Heard on the Hill

History in the making for White House Correspondents Dinner

There were still burns at this year’s press and politics event, but the heat wasn’t as severe

White House Correspondents Association Olivier Knox, far right, talks with historian and biographer Ron Chernow, to his right, Saturday at the association’s annual dinner in Washington, D.C. (Paul Morigi/Getty Images)

You might have noticed a few things missing from Saturday night’s White House Correspondents Association Dinner, and if you were there, you could feel it.

The annual gala was void of the highly anticipated Hollywood A-listers seen in the Bush and Obama years, safe from controversial dinner entertainment, free from Trump and his staff, and consequently, rid of edginess.

Journalist Scott Simon explained the symbiotic relationship between Hollywood and D.C. best during a Friday night pre-dinner party, when he relayed to the audience at the Intercontinental Hotel an observation from former West Wing actor Rob Lowe. For Hollywood, the dinner is a chance to be taken seriously, to be seen scarfing down surf ’n turf and sharing polite chuckles with powerful policymakers. For official Washington, it gets to pretend that the drudgery of legislative wrangling, administrative rulemaking and filing stories on deadline is actually glamorous.

[Sights and sounds of the White House Correspondents Dinner]

While the evening still featured tuxedos, ball gowns and all-you-can-drink gin and tonics, the glitz and glam was mainly filled by what felt like an IRL Twitter feed with Instagram filters — journalists and politicos exchanging opinions and humble brags while showcasing the best version of themselves.

That’s not to say it was unenjoyable as Twitter can be. The atmosphere was much friendlier as former cabinet secretaries Madeleine Albright and Jeh Johnson, and members  and former members of Congress Steny Hoyer, Jeff Flake and freshman Lauren Underwood, among others, mingled with journos and advocacy professionals, sharing smiles, small talk and optimistic curiosity ahead of the dinner’s entertainment — a history nerd.

Typically the president shows up to the dinner, tells a few jokes (at both his expense and his “friends” in the media), and then a professional comedian delivers a keynote that singes more than burns… unless it’s Stephen Colbert who took a metaphorical flamethrower to the room in 2006.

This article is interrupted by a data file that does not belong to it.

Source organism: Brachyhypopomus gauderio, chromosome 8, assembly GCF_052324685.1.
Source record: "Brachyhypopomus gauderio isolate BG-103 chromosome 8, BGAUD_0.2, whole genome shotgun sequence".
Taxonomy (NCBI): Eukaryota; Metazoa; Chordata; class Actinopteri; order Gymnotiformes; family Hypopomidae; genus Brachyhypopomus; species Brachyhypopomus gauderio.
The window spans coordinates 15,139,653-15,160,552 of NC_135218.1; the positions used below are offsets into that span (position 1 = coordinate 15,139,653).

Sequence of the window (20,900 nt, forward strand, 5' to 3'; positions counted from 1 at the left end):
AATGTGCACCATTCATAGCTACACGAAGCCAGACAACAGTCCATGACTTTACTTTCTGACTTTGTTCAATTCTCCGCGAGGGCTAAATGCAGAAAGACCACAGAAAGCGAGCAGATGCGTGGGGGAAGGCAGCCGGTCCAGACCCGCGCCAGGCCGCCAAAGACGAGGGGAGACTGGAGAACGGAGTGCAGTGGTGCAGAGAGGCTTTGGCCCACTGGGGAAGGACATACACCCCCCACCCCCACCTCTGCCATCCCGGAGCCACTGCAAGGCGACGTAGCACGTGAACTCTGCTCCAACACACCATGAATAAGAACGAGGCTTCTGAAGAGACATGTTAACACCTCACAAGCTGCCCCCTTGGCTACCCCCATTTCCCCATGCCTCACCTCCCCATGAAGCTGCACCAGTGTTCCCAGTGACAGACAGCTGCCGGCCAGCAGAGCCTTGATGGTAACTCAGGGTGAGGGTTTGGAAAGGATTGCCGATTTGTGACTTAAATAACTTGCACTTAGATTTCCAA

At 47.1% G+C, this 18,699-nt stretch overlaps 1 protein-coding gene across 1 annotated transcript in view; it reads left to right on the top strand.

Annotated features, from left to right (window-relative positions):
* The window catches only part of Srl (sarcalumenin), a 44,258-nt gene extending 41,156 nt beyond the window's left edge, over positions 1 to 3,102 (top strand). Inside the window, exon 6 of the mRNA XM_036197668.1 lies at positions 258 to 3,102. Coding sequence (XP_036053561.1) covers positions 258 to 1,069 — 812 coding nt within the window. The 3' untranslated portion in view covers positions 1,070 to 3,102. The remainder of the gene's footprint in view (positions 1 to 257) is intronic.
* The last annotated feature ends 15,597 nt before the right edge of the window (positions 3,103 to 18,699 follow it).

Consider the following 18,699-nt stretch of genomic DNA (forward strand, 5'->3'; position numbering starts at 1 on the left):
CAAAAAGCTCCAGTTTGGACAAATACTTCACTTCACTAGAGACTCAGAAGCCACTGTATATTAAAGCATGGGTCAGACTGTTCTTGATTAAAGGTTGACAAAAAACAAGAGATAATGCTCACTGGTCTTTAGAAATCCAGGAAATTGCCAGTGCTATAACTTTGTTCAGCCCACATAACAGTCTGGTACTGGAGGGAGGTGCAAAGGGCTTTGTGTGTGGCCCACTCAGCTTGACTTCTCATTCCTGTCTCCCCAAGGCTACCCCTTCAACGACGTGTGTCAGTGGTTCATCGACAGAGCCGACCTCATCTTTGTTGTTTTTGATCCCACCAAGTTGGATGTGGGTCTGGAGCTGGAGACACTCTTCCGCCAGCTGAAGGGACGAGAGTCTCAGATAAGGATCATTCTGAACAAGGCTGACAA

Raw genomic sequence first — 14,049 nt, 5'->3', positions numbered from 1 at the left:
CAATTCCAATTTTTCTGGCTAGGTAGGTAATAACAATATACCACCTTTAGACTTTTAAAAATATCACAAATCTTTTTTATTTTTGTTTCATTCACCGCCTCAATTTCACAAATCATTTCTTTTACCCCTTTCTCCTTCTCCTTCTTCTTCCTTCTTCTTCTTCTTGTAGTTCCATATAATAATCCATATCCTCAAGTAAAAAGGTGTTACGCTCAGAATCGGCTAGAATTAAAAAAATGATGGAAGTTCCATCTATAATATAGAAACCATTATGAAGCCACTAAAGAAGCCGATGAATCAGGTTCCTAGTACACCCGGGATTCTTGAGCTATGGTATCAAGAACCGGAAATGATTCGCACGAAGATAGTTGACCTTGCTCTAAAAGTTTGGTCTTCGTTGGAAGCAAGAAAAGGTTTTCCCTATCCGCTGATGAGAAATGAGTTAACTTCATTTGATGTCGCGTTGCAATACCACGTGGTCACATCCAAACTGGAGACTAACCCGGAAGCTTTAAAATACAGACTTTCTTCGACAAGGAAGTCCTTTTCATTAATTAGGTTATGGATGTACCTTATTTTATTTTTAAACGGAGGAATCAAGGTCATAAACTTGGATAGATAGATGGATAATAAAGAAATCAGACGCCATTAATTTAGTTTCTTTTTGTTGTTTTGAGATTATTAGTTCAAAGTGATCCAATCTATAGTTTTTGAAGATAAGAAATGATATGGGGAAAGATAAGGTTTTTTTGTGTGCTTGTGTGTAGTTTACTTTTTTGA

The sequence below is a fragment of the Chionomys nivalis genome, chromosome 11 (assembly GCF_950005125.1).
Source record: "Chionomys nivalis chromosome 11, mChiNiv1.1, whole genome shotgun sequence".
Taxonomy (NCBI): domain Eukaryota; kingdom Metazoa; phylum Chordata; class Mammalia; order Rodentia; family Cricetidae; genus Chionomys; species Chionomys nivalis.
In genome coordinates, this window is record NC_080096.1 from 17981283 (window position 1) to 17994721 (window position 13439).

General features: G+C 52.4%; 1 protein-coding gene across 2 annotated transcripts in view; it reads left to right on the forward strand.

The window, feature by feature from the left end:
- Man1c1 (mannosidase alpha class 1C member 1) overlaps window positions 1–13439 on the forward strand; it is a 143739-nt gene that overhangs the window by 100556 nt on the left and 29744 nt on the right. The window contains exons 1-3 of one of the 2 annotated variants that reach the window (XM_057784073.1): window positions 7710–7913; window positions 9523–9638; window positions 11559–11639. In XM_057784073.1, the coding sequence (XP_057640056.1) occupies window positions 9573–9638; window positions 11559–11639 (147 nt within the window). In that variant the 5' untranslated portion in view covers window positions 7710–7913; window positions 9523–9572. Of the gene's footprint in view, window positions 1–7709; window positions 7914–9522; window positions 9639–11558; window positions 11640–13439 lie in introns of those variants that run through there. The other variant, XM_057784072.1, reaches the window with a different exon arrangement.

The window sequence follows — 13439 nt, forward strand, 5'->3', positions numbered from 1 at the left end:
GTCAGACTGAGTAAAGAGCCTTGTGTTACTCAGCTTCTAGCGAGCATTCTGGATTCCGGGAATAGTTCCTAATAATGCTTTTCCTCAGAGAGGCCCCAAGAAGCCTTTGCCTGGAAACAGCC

Then we spend the next few days, if we’re lucky, watching the media and its critics (roughly 10 percent of them operating in good faith) wringing their hands over some “controversial” remark the comedian made and wondering aloud whether this whole cozy affair is bad for democracy.

Watch: Ron Chernow speaks at WHCA Dinner

Author and historian Ron Chernow is a far cry from some of the incendiary comedians featured at previous dinners. Last year Michelle Wolf burned the house down. But following her grilling of White House press secretary Sarah Huckabee Sanders, Trump forbid any administration officials from even showing up.

Of course that didn’t stop ex-officials like Gary Cohn, Trump’s former National Economic Council director. Or former press secretary Sean Spicer, who set off the most flashbulbs on the red carpet, passing for the biggest celebrity in attendance thanks in no small part to daily press briefings (remember those?) and Melissa McCarthy.

Even staunch Trump allies like Rep. Matt Gaetz decided to make an appearance. The Florida Republican could be seen at the Washington Post pre-party listening politely while a woman explained to him his unique position as a Trump confidant and implored him to use his powers for good.

Chernow, on the other hand, delightfully weaved humor into a historical timeline of past (and present) presidents and their relationships with the evening’s guest of honor, the White House press.

But not before poking a little fun at himself.

“I confess that I was surprised when I received the invitation to speak here tonight. I mean, I knew they weren’t approaching me as an international sex symbol...”

This year, amused guests listened with smirks and smiles instead of side-eye and awkward stares exchanged last year when Wolf took down Sanders as she sat at the head table just a few feet away. And Trump, although nowhere in sight for the third year in a row, still made himself visible, holding a rally at the same time in Green Bay, Wisconsin, and boasting about a “massive crowd” on Twitter.

His absence didn’t keep Chernow from making jabs and alluding to the similarity between the 45th president and George Washington’s tense relationships with the press, but making it clear that the first president handled it better.

“Washington felt maligned and misunderstood by the press, but he never generalized that into a vendetta against the institution”

Chernow’s remarks received a standing ovation as he brought the White House Correspondents Dinner back to where it was initially intended to be — a celebration of the First Amendment. After what was a successful night for the WHCA, dodging criticism from dinner guests and association members, the question remains if a new precedent has been set.

If Chernow’s performance last night is any indication, we’re willing to bet on it.

Watch: Banging gravel, pseudoscience and texts from mom: Congressional Hits and Misses

Get breaking news alerts and more from Roll Call on your iPhone or your Android.